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Displaced for development

Internally displaced pastoralist with his children at a village in Wajir District, Kenya - Panos London

Internally displaced pastoralist with his children at a village in Wajir District, Kenya - Panos London

Every year millions of people are displaced by large-scale development projects such as roads, dams, and coalmines. Many never regain their former quality of life, and pay the price of social and cultural disruption as well as economic upheaval.

“How could we be asked to leave a land that was ours? Everyone was crying. It was not just the pain of leaving the village; it was the uncertainty of what lay ahead…”

– Gul Bibi, displaced by Pakistan’s Tarbela Dam in 1976

Panos’ resettlement project aimed to contribute to greater understanding of the resettlement process and its aftermath, by providing first-hand accounts from the resettled themselves- those with the most direct experience of forced relocation, yet with the least influence on policy. Their stories confirm that, in addition to economic hardship, one of the most far-reaching and damaging effects of forced relocation is being impoverished socially and culturally.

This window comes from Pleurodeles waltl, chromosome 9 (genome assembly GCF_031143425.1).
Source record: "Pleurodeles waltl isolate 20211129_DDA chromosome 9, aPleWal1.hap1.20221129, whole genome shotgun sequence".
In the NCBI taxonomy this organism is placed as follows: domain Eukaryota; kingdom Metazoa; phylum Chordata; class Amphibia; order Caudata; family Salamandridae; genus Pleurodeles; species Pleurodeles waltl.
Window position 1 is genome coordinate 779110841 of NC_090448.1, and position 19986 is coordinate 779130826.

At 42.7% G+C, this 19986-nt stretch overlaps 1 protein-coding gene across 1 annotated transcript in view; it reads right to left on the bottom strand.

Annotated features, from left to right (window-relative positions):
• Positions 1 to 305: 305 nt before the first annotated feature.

Planners and policymakers acknowledge that economic compensation alone is not enough for successful resettlement and that a greater understanding of its less visible impacts is needed. Social institutions, relationships of mutual support, traditional health and knowledge systems, local custom and governance- all are disrupted and changed by the resettlement process. Yet how do you recompense people for the loss of social networks and identity, community history, or for land with cultural or spiritual value?

These accounts – from India , Pakistan, Lesotho, Kenya, Zambia & Zimbabwe, and Botswana & Namibia – while full of loss, anger and disappointment, also reveal ideas for moving forward and hopes for the future. They reflect a desire by the displaced to tell others of their experiences and increase understanding of the myriad effects of resettlement.

The process